Frenova’s F1RST Up, other industry alliances to speed clinical study startup
Frenova, the only phase I-IV drug and device clinical development services provider dedicated exclusively to renal research, is launching an alliance to accelerate clinical study startup. Named F1RST Up, for Frenova Rapid STart Up, the exclusive alliance connects physicians with recognized as leaders in nephrology research. The purpose of the alliance is to remove the administrative and contract obstacles that often impede clinical trials.
Based in Massachusetts, Frenova maintains the world’s largest network of renal resources, including more than 200 principal investigators and 250 dialysis research sites. Frenova also provides access to more than 183,000 active end-stage renal disease patients and 390,000 active chronic kidney disease patients.
The clinical research sites included in F1RST Up were carefully culled from Frenova’s network. As large, high-performing research sites, they have a proven track record of successful research in vascular access and care, cardiorenal conditions, chronic kidney disease, end-stage renal disease, cardiovascular disease, rare diseases, infectious diseases and transplant.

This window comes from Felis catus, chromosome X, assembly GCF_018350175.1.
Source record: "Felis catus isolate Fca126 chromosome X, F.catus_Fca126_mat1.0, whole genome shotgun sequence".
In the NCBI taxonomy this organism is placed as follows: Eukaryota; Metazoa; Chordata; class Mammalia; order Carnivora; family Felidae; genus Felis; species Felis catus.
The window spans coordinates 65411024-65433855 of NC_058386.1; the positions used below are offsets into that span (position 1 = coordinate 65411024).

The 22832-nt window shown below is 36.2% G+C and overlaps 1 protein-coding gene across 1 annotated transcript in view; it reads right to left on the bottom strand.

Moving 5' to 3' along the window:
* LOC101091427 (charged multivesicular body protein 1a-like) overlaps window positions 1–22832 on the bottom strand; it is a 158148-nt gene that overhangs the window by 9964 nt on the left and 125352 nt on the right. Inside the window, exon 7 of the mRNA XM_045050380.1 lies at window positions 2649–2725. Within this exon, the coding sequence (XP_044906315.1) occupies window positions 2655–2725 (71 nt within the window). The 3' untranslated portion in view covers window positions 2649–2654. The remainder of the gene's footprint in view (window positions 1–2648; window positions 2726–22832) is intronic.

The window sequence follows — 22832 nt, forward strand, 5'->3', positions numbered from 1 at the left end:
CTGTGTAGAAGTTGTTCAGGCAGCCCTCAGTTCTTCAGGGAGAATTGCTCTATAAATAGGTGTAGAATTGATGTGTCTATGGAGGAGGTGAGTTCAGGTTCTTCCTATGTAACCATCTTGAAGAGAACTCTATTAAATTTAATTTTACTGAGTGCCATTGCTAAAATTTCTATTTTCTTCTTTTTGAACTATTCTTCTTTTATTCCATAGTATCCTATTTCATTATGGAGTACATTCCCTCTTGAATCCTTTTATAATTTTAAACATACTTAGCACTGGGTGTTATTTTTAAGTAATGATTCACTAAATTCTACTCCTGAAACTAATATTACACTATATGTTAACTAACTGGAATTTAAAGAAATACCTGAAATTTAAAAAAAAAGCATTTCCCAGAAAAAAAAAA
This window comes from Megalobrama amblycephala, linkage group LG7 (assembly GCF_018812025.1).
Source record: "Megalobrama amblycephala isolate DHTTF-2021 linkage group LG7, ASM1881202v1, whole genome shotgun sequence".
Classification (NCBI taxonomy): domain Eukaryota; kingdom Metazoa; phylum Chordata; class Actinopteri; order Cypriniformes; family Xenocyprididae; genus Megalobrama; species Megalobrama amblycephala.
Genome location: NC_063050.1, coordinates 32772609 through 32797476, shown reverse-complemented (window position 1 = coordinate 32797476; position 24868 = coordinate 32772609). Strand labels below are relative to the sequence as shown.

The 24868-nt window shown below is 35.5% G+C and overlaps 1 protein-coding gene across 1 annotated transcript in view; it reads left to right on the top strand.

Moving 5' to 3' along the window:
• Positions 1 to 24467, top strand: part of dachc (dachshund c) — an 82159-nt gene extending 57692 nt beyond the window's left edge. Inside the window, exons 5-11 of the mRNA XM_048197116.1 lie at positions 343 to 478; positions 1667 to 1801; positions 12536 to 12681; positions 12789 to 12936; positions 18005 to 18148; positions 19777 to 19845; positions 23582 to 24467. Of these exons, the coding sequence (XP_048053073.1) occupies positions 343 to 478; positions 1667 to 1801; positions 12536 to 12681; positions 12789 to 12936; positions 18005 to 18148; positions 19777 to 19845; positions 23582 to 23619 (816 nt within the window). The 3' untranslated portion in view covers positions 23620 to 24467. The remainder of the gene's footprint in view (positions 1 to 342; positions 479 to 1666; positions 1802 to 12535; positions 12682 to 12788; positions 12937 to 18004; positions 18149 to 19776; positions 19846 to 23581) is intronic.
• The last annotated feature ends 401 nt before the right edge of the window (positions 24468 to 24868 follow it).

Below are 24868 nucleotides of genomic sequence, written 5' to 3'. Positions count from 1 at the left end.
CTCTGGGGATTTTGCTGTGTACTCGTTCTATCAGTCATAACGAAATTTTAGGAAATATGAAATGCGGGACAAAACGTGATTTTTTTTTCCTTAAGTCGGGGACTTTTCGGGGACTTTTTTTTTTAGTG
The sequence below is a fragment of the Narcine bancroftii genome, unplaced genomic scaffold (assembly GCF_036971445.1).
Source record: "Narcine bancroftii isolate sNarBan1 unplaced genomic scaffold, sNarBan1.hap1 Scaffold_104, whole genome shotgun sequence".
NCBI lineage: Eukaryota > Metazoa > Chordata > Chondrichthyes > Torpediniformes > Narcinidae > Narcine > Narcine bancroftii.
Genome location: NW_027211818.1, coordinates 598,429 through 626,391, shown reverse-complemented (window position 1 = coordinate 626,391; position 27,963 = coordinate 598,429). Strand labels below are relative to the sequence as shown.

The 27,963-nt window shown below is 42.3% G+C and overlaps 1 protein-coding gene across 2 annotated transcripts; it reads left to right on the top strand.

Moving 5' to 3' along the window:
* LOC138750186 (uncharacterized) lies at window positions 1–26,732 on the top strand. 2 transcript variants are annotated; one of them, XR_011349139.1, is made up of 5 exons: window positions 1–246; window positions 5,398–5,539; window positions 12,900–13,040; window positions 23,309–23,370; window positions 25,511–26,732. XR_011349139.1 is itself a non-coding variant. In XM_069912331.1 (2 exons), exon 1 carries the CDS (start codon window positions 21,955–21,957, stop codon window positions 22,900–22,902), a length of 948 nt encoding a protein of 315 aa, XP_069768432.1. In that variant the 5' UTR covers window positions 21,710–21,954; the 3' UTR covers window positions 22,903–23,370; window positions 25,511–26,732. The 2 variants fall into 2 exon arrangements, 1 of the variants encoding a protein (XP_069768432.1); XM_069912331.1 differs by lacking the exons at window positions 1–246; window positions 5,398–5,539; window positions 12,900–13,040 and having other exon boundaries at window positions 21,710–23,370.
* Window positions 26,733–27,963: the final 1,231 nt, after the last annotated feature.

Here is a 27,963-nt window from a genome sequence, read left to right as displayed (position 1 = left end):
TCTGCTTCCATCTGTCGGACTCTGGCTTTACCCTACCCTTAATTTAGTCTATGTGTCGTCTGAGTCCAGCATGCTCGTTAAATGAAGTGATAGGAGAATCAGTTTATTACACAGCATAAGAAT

Kurt Mussina, Frenova vice president and general manager, said, “F1RST Up provides an opportunity for principal investigators and research coordinators to be more involved with everything from protocol design to budgets to study execution. The goal is to ensure that all parties are in an optimal position for success right from the start. By combining F1RST Up with our dedicated study startup team, we are able to begin recruiting patients as soon as we’re given the greenlight. F1RST Up also improves Frenova’s access to additional patients who are not on dialysis.”